Fedor Sologub

The following article is from The Great Soviet Encyclopedia (1979). It might be outdated or ideologically biased.

Sologub, Fedor


(pen name of Fedor Kuz’mich Teternikov). Born Feb. 17 (Mar. 1), 1863, in St. Petersburg; died Dec. 5, 1927, in Leningrad. Russian writer.

Sologub’s father was a tailor, and his mother a peasant. He graduated from a teachers’ institute in 1882 and for 25 years was a teacher of mathematics. His first poems were published in 1884. A symbolist of the older generation, Sologub was strongly influenced by European decadent philosophy and aesthetics.

The hero of Sologub’s well-known novel The Little Demon (1907), the provincial teacher Peredonov, an unsavory character, an informer, and a politically loyal philistine, embodied all the commonplace, base aspects that Sologub observed in contemporary life. This acutely grotesque personage came to be used as an appellative. Peredonov’s opposite, the teacher, poet, and magician Trirodov—the author’s Utopian self—triumphed in the novel The Created Legend (1914). Here elements of realistic grotesque were combined with whimsical fantasy, mysticism, and the erotic.

In Sologub’s lyrics as well, love, art, and the dream are count-erposed to gloomy reality. M. Gorky regarded Sologub as a highly talented writer who expressed a pessimistic world view; he stressed his own inability to accept Sologub’s principal ideas. Nevertheless, Gorky recommended that Sologub’s poetry be studied: “an excellent poet; his Flaming Circle is a remarkable book that will be admired for a long time” (Sobr. soch., vol. 30, 1955, p. 57). Sologub’s poetry is classically pure and melodious; with the exception of The Little Demon, it is better in quality than his prose.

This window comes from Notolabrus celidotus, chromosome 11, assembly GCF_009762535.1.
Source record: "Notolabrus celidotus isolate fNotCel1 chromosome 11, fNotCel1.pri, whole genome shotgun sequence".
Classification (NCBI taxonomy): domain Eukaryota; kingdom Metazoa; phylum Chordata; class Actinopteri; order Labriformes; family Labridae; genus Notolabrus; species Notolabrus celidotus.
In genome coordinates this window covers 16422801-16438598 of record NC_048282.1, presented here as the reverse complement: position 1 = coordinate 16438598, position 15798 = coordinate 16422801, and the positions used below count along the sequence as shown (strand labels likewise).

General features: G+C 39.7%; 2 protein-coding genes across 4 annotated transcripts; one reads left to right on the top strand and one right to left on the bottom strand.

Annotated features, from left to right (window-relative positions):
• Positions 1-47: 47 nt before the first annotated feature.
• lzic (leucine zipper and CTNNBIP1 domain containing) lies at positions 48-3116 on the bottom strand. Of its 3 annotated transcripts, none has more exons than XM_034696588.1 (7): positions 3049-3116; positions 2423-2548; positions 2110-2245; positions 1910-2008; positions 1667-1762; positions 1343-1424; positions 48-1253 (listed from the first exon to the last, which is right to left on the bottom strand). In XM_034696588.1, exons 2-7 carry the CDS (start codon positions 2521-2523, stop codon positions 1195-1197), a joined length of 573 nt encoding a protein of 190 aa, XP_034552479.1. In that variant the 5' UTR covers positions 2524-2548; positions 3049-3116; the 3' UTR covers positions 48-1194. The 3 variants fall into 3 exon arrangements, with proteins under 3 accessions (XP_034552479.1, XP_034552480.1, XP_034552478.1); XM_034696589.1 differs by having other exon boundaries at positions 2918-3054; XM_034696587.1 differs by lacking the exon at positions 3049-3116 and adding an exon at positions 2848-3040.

From 1905 to 1907, Sologub wrote caustic Small Political Tales and malicious epigrams on the tsar and his circle. The defeat of the Revolution of 1905-07 strengthened Sologub’s pessimism. He welcomed the overthrow of the autocracy but to a great extent did not understand the October Revolution of 1917.

Sologub translated works by Voltaire, Maupassant, T. Gautier, Baudelaire, Verlaine, Rimbaud, Heine, O. Wilde, S. Petófi, C. N. Bialik, and T. G. Shevchenko. He also wrote a number of plays and articles.


Sobr. soch., vols. 1,3-20. Petrograd, 1913-14.
Stikhotvoreniia. Leningrad, 1939. Melkii bes. [Kemerovo] 1958.
Stikhotvoreniia. [Introductory article by M. I. Dikman.] [Leningrad] 1975.


O F. Sologube. Kritika: Stat’ii zametki. St. Petersburg, 1911.
Briusov, V. la. “F. Sologub.” In his book Dalekie i blizkie. Moscow, 1912.
Ehrenburg, I. “F. Sologub.” In his book Portrety sovremennykh poetov. Moscow, 1923.
Blok, A. “Tvorchestvo F. Sologuba.” Sobr. soch., vol. 5. Moscow-Leningrad, 1962.
Chukovskii, K. “Putevoditel’ po Sologubu.” Sobr. soch., vol. 6. Moscow, 1969.
Bibliografiia sochinenii F. Sologuba. St. Petersburg, 1909.
Istoriia russkoi literatury kontsa XlX-nach. XX v. : Bibliograficheskii ukazatel’. Moscow-Leningrad, 1963.


The Great Soviet Encyclopedia, 3rd Edition (1970-1979). © 2010 The Gale Group, Inc. All rights reserved.
References in periodicals archive ?
In this interesting but uneven study Alexander Graf concentrates on eleven twentieth-century texts by various Russian authors, including symbolists (Briusov, Fedor Sologub), other pre-revolutionary writers (Remizov, Kuprin, Artsybashev), emigres (Bunin, Nabokov, Aldanov), and three from the Soviet period (Zamiatin, Pasternak, Aitmatov).